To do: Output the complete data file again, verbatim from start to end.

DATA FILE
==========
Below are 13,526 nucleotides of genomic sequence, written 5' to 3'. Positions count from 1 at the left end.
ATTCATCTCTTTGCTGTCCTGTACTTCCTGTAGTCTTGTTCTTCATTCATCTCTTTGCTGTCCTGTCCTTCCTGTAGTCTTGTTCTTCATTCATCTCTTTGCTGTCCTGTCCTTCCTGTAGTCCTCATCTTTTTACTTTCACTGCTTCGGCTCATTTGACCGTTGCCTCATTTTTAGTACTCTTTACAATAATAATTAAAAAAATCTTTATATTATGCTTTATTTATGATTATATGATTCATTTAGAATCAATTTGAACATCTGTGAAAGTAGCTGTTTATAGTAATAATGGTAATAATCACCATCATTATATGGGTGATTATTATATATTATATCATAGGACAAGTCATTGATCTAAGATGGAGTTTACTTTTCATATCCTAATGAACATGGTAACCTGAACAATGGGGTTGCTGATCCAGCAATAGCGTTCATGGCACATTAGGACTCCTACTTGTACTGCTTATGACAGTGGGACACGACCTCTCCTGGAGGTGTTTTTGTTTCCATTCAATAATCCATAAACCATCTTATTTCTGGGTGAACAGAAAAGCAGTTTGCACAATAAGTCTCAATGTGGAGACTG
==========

Below are 13,526 nucleotides of genomic sequence, written 5' to 3'. Positions count from 1 at the left end.
ATTCATCTCTTTGCTGTCCTGTACTTCCTGTAGTCTTGTTCTTCATTCATCTCTTTGCTGTCCTGTCCTTCCTGTAGTCTTGTTCTTCATTCATCTCTTTGCTGTCCTGTCCTTCCTGTAGTCCTCATCTTTTTACTTTCACTGCTTCGGCTCATTTGACCGTTGCCTCATTTTTAGTACTCTTTACAATAATAATTAAAAAAATCTTTATATTATGCTTTATTTATGATTATATGATTCATTTAGAATCAATTTGAACATCTGTGAAAGTAGCTGTTTATAGTAATAATGGTAATAATCACCATCATTATATGGGTGATTATTATATATTATATCATAGGACAAGTCATTGATCTAAGATGGAGTTTACTTTTCATATCCTAATGAACATGGTAACCTGAACAATGGGGTTGCTGATCCAGCAATAGCGTTCATGGCACATTAGGACTCCTACTTGTACTGCTTATGACAGTGGGACACGACCTCTCCTGGAGGTGTTTTTGTTTCCATTCAATAATCCATAAACCATCTTATTTCTGGGTGAACAGAAAAGCAGTTTGCACAATAAGTCTCAATGTGGAGACTG